The arachnids, the zoological group to which spiders belong, are named from the spider's association with Arachne, a Greek girl who was renowned for her skill at spinning and weaving. When she dared to challenge the goddess Athene to a weaving contest, the tactless Arachne completed a wonderful depiction of the loves of the gods. Consumed with fury at her rival's skill, Athene changed Arachne into a spider, condemning her to a life of eternal weaving.
Protect spiders and their webs because:
When Jesus was born in a manger, he was protected by a spider's web.
Sweep a spider out of the door and you will sweep away your luck.
Spiders and cobwebs in stables prevent horses from going lame.
'If in life you want to thrive,/Let a spider run alive'.
A spider's web on a boat will prevent the craft from sinking.
THE MIGHTY WHALE
In lore and legend the whale is renowned more for its symbolic association with rebirth than for its sheer size. And the ancient practice of whaling is surrounded by ritual.
The 'whalebone' used in women's corsetry for nipping in the waist from the early 17th century was not bone at all, but horny baleen. This hangs like combs along the sides of the whale's mouth, and the creature uses it to filter vast quantities of krill and other plankton from the sea.
Whether or not the big fish that swallowed the prophet Jonah in the Bible story was a whale, the two remain inextricably linked. Though ordered by God to travel to Nineveh to reprimand its people for their wickedness, Jonah instead boarded a boat sailing across the Mediterranean. When the ship hit a storm Jonah confessed that this might be God's revenge on him for his disobedience, and was tossed into the sea by the sailors – where he was swallowed by a 'fish'. Despite his pleas to the Almighty, Jonah was kept captive in the animal's stomach for three days. Once free, Jonah completed his mission to Nineveh, where God forgave the people and saved them from destruction.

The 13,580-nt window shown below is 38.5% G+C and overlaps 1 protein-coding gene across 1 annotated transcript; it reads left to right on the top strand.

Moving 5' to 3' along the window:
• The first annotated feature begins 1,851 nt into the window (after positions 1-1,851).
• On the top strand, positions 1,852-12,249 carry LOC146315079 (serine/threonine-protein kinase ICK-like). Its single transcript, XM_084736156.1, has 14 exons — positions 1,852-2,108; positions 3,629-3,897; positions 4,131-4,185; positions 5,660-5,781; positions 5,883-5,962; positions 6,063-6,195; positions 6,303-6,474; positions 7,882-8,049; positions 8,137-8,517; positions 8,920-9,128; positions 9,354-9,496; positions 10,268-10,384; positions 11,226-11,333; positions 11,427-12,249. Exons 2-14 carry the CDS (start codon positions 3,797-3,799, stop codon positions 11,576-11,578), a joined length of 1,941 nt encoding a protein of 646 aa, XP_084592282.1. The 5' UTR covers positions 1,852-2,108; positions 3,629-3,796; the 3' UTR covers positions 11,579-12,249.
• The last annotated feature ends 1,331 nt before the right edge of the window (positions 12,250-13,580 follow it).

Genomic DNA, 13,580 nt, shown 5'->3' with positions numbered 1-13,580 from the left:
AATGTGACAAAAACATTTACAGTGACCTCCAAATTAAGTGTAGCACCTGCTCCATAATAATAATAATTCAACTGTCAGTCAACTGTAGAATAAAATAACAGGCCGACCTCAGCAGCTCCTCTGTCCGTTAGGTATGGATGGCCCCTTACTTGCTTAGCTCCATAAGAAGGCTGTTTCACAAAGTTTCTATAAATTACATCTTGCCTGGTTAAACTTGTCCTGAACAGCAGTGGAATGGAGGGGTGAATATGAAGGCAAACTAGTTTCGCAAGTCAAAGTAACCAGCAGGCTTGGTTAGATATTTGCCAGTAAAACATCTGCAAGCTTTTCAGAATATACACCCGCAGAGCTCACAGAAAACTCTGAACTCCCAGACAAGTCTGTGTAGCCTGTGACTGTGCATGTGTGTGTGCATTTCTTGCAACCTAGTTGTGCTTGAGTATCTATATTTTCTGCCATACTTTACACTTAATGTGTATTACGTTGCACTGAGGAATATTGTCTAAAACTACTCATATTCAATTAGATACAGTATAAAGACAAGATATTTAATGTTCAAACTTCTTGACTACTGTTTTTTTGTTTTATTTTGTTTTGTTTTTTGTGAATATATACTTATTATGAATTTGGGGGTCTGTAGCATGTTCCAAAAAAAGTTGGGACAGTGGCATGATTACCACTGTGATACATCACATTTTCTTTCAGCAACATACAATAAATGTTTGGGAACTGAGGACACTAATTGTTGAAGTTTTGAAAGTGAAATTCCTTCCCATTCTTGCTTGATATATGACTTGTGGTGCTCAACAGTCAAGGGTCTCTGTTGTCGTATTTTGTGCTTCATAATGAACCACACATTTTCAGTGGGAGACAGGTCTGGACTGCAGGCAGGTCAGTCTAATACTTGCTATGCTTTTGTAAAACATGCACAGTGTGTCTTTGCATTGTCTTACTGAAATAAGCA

In medieval allegory Jonah's ordeal became symbolic of the three days which passed between Christ's death and resurrection, when he was believed to be in a dark place 'under the earth'.
Though whaling is now banned in many parts of the world, customs like these reflect past practice:
Before a whaling expedition, sprinkling ashes on the ice will dispel evil spirits and protect the whalers.
To celebrate a catch, a whaler's wife and children should dance within a circle made from the bones of a whale.
After a whale has been killed there must be three days of mourning, ending with a ritual return to the sea of any remaining flesh, so that both the spirit and the body of the animal may be reborn.
THE PELICAN OF CHARITY
In Christian symbolism the pelican is the bird of charity, a tradition that has arisen from a misinterpretation of both the creature and its behaviour. In some old bestiaries, the pelican was virtually interchangeable with the phoenix.
According to ancient lore the pelican pecks at its breast and makes itself bleed; it is this blood on which the chicks feed. A more embroidered tale relates that the female pelican, provoked to anger by her growing young, kills them. But three days later the father returns to the nest, covers the dead chicks with his wings, smites himself in the chest and pours his blood over them to bring them back to life.(Continues…)
Excerpted from "Nature's Way"
Copyright © 2006 David & Charles Limited.
Excerpted by permission of F+W Media, Inc..
All rights reserved. No part of this excerpt may be reproduced or reprinted without permission in writing from the publisher.
Excerpts are provided by Dial-A-Book Inc. solely for the personal use of visitors to this web site.
Table of Contents
Animal Ways, 9,
The Power of Plants, 61,
Healthy and Wise, 105,
Predictions and Superstitions, 151,
Of God, Spirits and Monsters, 205,